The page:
Let us first consider the specific usage of κρίνω in the remainder of Q. The verb is surprisingly scarce. In addition to Q 22:30, it features only in the following Q texts (cf. Tuckett 2000:103; Kloppenborg Verbin 2000:192; Fleddermann 1990:8, 2005:870, esp. n. 574): (1) Q 6:29, where it is used in the legal sense of ‘taking someone to court’ (see Howes 2012:296–270) and (2) Q 6:37, where it occurs twice: firstly, in reference to interpersonal and moral judgement by certain persons on other people and secondly, in deliberately ambiguous reference to either apocalyptic, judicial or moral judgement by either God or other people (cf. Piper 1989:37, 77; Horsley 1999:263; see Howes 2012:234–304, esp. 299–304). Particularly surprising is the detail that, apart from Q 22:30, this verb does not at all feature in Kloppenborg’s ‘judgement layer’. In fact, κρίνω is unexpectedly absent at crucial times in the document, particularly where apocalyptic condemnation is vehemently declared upon an unfortunate recipient (contra Tuckett 2000:103; although cf. also 113).42 Other verbs are consistently preferred for denoting the type of judgement that has God as the subject of condemnation. Although this type of judgement is an undeniable feature of Q, the document prefers not to use κρίνω to describe it. In fact, Q apparently prefers using κατακρίνω to describe negative judgement in the form of severe apocalyptic condemnation by God (cf. Q 11:31–32; cf. Kloppenborg 1995:13).43 The latter observation alone is highly suggestive of the likelihood that κρίνω was used in its more neutral sense in Q 22:28, 30. Given that the inaugural sermon was specifically intended to direct the behaviour of the Q people during their earthly existence (cf. Piper 1989:44; Howes 2012:245), the prohibitions against judgement in Q 6:37–38 (and Q 6:41–42) do not apply to our current investigation, which is primarily aimed at investigating the Q people’s understanding of their own role at the apocalyptic end. The development (or regression, rather) of the Q people from a community who taught against the judgement of others (as reflected in Kloppenborg’s Q¹) to a community who vehemently proclaimed the future judgement of outsiders (as reflected in Kloppenborg’s Q²) is certainly interesting, but nonetheless mostly irrelevant to the current discussion.

It has to be noted that although the verb κρίνω is almost completely absent from Kloppenborg’s main redaction, the nouns ‘judge’ (κριτής) and ‘judgement’ (κρίσις) do occur rather frequently in Q². In Q 10:14, Q 11:31 and Q 11:32, the future apocalyptic judgement is referenced with the phrase ‘at the judgement’ (ἐν τῇ κρίσει). Although each of these logia proclaim condemnation against a group within greater Israel, the term ‘at the judgement’ (ἐν τῇ κρίσει) functions in each instance as a-temporal dative, indicating the ‘point of time’ at which the main event occurs. As such, the phrase refers to the future judgement in toto, during which some will be condemned and others be liberated. It is important in each case to distinguish between the logion itself, which proclaims condemnation against a segment of Israel, and the term ‘at the judgement’ (ἐν τῇ κρίσει), which merely refers to the expected judgement in the neutral sense. In Q 12:59, the noun ‘judge’ refers to an earthly judge, although it is predicted that this judge will most likely condemn the accused. If Q 12:58–59 originally stood in its Lukan context, which is all but certain, this logion referenced the final judgement. If so, the logion focuses on the negative aspect of the apocalyptic judge’s role.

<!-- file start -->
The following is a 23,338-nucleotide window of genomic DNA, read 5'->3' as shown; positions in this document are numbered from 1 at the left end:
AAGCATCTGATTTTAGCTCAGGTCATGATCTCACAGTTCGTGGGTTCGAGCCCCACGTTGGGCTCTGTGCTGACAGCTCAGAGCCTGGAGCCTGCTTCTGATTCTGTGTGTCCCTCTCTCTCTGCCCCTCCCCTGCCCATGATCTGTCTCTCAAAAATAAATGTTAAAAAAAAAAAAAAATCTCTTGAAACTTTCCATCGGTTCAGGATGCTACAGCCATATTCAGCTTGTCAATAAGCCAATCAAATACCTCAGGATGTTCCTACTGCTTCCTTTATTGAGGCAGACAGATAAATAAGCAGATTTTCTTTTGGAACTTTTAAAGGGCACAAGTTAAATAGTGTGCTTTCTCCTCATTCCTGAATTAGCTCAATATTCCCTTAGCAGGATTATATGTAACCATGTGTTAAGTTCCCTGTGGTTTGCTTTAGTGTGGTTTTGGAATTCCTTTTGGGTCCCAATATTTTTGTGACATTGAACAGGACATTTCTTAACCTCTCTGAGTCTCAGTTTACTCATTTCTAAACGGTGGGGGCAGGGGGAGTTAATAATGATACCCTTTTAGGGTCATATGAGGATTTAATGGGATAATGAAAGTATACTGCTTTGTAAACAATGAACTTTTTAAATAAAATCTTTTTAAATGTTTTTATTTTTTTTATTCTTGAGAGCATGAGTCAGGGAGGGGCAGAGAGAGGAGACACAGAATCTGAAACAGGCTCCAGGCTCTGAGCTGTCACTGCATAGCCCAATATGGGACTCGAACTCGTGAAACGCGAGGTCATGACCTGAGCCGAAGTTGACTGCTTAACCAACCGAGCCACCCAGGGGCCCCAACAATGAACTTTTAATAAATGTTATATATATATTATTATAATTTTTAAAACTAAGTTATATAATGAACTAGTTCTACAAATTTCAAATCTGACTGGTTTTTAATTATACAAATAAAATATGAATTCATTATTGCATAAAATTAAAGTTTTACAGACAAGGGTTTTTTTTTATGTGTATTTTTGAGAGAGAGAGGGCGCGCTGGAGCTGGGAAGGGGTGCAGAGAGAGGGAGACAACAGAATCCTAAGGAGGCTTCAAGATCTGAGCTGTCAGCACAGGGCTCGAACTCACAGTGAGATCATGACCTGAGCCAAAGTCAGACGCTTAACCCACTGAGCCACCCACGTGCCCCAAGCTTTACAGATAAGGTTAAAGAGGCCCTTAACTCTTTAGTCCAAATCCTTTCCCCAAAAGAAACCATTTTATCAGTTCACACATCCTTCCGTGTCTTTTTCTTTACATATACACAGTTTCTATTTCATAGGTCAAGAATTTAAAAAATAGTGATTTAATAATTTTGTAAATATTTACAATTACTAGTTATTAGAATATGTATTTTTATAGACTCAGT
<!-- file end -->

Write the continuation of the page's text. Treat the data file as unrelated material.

The statement in Q 11:19 is especially significant for our understanding of Q 22:28, 30. After being accused of expelling a demon with the assistance of Beelzebul (Q 11:15), Jesus retaliates by claiming that the sons of his accusers will be their judges (Q 11:19). I have previously argued that ‘the sons’ (οἱ υἱοὶ) refer here to the Q people, amongst whom there were also exorcists (cf. Q 10:9; cf. Jacobson 1982:381; Howes 2012:199; see Valantasis 2005:126–127). In keeping with this view, it seems likely that ‘the crowds’ (οἱ ὄχλοι) represent greater Israel, and that the accusers represent a portion of greater Israel (cf. ‘some’ [τινὲς] in Luke 11:15; cf. Valantasis 2005:125); probably those unwilling to accept (the message of) Jesus. If this reading is accepted, then Q 11:19 makes the exact same claim as Q 22:28, 30, namely that the Q people will one day judge greater Israel, including the impenitent segment of Israel. Two observations are important in this regard. Firstly, the noun κριτής can in this case (as well as in all other cases) only refer to a ‘judge’ – and not to a ‘king’ or a ‘ruler’ of any kind (cf. Liddell & Scott 1940 s.v. κριτής; Newman 1993 s.v. κριτής; Louw & Nida 1993a:556, 1993b s.v. κριτής; Horsley 1987:191).44 When used of a king, the noun refers specifically to his role as ‘judge’. In verse 20, the very construction ‘kingdom of God’ (ἡ βασιλεία τοῦ θεοῦ) indicates that God alone is understood to be the King and Ruler of his empire. Nowhere in Q is Jesus, his followers, the Q people or the Son of Man ever described as fulfilling some type of ruling function in God’s kingdom. Conversely, there are a number of Q texts that allow individuals, groups or entities other than God participation at the last judgement.45 It follows that Q 11:19 could not have had the ‘rulers’ of the future kingdom in mind, or it would have contradicted not only Q 11:20, but also the document as a whole. Instead, κριτής should here be understood in terms of its most common usage in general, and its most apparent application in this specific text, which is not ‘ruler’, but ‘judge’. Secondly, Q 11:19 does not condemn greater Israel. The outcome of the judging act is not disclosed; only the fact that ‘the sons’ will act as subjects thereof. In fact, verse 20 clearly implies that the rest of Israel (including perhaps the accusers themselves) is still in the process of receiving the kingdom (cf. Jacobson 1992:163).